The bathtub after David and I removed the plumbing fittings and moved it away from the wall. (Photograph taken May 10, 2016)

You can’t see it in the pictures, but the bottom and the side of the tub that abutted the wall were unfinished–just rusty iron. The front side of the tub (that would be seen as you enter the bathroom) had been painted white, and the paint is peeling. David noted that the seal for U.S. Steel was embossed in the bottom when we turned it upside down.

David and I shoved it onto the bed of a pickup truck and hauled it to Lynchburg and unloaded it in Mr. Fulcher’s yard on Thursday, May 19. Mr. Fulcher wasn’t home, but his large black dog seemed to be on guard duty, so I expect it was waiting for him when he arrived home that afternoon.

And that’s the story so far …


One thought on “The Claw-foot Tub: Part I

  1. The funniest line for me is “…so that I could remove the blue shag carpeting that covered old linoleum tiles…” which, even with my little interest in home remodeling, managed to bring on a strong reaction. I’m not sure what would be more horrifying: Shag carpeting? Blue shag carpeting? Blue shag carpeting in the bathroom? Or, as if it couldn’t get any worse, blue shag carpeting in the bathroom which covers linoleum? Daunting task indeed, but it’s neat to read about your progress in this endeavor. I’m looking forward to seeing the transformation.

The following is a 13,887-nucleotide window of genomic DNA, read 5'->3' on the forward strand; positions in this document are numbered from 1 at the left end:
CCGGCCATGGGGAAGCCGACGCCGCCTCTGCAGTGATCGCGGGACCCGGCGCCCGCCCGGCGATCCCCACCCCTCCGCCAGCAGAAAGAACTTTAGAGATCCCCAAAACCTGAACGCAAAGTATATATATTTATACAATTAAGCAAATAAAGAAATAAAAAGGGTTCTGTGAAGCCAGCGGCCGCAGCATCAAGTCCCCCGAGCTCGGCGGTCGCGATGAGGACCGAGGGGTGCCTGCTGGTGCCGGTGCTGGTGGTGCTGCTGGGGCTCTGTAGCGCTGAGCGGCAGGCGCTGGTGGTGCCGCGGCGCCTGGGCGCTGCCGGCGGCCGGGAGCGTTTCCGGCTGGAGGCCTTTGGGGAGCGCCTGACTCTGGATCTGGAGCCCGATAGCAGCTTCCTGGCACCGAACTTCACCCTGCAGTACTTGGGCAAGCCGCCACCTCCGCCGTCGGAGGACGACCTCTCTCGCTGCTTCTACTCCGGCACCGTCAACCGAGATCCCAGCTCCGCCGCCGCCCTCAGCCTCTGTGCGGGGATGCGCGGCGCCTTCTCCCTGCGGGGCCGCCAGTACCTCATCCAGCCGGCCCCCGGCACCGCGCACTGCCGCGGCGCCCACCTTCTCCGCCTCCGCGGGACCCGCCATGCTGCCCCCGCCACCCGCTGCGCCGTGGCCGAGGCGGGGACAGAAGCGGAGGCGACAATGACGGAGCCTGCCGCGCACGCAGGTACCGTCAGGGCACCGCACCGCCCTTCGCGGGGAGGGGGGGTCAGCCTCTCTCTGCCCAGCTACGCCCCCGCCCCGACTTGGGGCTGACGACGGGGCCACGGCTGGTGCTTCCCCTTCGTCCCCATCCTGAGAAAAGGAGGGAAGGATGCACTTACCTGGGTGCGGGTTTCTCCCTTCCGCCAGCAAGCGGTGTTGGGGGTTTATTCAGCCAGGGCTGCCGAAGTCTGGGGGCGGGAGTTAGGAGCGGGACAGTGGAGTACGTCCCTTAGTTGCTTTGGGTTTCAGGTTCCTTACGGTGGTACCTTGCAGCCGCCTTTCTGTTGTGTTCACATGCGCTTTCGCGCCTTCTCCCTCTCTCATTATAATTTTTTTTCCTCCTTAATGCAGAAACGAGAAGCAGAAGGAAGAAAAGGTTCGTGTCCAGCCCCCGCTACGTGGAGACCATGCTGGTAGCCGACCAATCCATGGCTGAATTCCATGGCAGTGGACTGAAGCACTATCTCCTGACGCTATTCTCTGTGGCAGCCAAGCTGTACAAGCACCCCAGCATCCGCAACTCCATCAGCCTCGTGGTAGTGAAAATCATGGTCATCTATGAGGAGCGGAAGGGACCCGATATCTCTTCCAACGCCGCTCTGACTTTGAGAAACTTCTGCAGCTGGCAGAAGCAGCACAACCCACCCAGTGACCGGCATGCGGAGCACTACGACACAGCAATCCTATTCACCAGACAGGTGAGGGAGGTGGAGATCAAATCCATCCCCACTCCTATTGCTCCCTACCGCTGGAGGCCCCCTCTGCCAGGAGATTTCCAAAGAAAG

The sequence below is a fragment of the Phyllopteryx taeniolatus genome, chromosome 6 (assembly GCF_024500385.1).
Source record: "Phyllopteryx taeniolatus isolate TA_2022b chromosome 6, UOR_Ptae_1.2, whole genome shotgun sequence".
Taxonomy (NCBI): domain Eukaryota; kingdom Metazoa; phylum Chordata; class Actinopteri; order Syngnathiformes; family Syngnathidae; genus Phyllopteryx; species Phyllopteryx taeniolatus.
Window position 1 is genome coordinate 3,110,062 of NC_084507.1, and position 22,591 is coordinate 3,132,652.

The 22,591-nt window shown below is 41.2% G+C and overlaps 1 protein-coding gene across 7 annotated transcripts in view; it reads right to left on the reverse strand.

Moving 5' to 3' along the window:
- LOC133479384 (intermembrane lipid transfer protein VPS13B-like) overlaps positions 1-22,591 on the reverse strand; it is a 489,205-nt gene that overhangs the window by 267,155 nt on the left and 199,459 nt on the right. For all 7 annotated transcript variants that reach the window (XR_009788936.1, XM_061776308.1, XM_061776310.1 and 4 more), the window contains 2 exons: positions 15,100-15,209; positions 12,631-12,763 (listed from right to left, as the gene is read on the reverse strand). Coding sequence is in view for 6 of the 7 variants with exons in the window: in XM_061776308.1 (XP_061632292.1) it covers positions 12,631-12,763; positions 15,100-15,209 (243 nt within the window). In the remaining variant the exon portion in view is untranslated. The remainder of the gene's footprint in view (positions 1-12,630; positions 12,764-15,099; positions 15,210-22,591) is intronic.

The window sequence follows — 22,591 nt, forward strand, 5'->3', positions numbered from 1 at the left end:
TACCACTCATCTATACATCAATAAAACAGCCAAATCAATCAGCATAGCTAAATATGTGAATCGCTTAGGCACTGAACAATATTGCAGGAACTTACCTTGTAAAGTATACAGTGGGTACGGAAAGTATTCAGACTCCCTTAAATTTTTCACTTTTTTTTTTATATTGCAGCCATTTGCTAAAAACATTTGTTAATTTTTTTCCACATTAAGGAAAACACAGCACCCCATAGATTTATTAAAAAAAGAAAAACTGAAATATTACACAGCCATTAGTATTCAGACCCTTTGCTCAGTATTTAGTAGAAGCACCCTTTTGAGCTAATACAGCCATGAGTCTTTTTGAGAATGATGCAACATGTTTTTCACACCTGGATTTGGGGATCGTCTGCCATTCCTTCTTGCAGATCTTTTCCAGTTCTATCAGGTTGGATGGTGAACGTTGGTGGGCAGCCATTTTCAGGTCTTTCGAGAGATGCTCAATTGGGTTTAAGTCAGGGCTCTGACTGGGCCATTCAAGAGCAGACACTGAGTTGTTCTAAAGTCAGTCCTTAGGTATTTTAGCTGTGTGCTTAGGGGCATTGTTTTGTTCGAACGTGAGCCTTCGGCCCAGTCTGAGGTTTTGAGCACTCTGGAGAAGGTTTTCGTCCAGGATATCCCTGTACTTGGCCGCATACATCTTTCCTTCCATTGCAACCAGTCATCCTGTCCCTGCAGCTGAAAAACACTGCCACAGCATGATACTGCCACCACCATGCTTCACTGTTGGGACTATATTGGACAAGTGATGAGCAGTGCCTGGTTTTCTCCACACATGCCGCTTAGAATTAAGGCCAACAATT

Leave a Reply

Fill in your details below or click an icon to log in: Logo

You are commenting using your account. Log Out /  Change )

Google+ photo

You are commenting using your Google+ account. Log Out /  Change )

Twitter picture

You are commenting using your Twitter account. Log Out /  Change )

Facebook photo

You are commenting using your Facebook account. Log Out /  Change )


Connecting to %s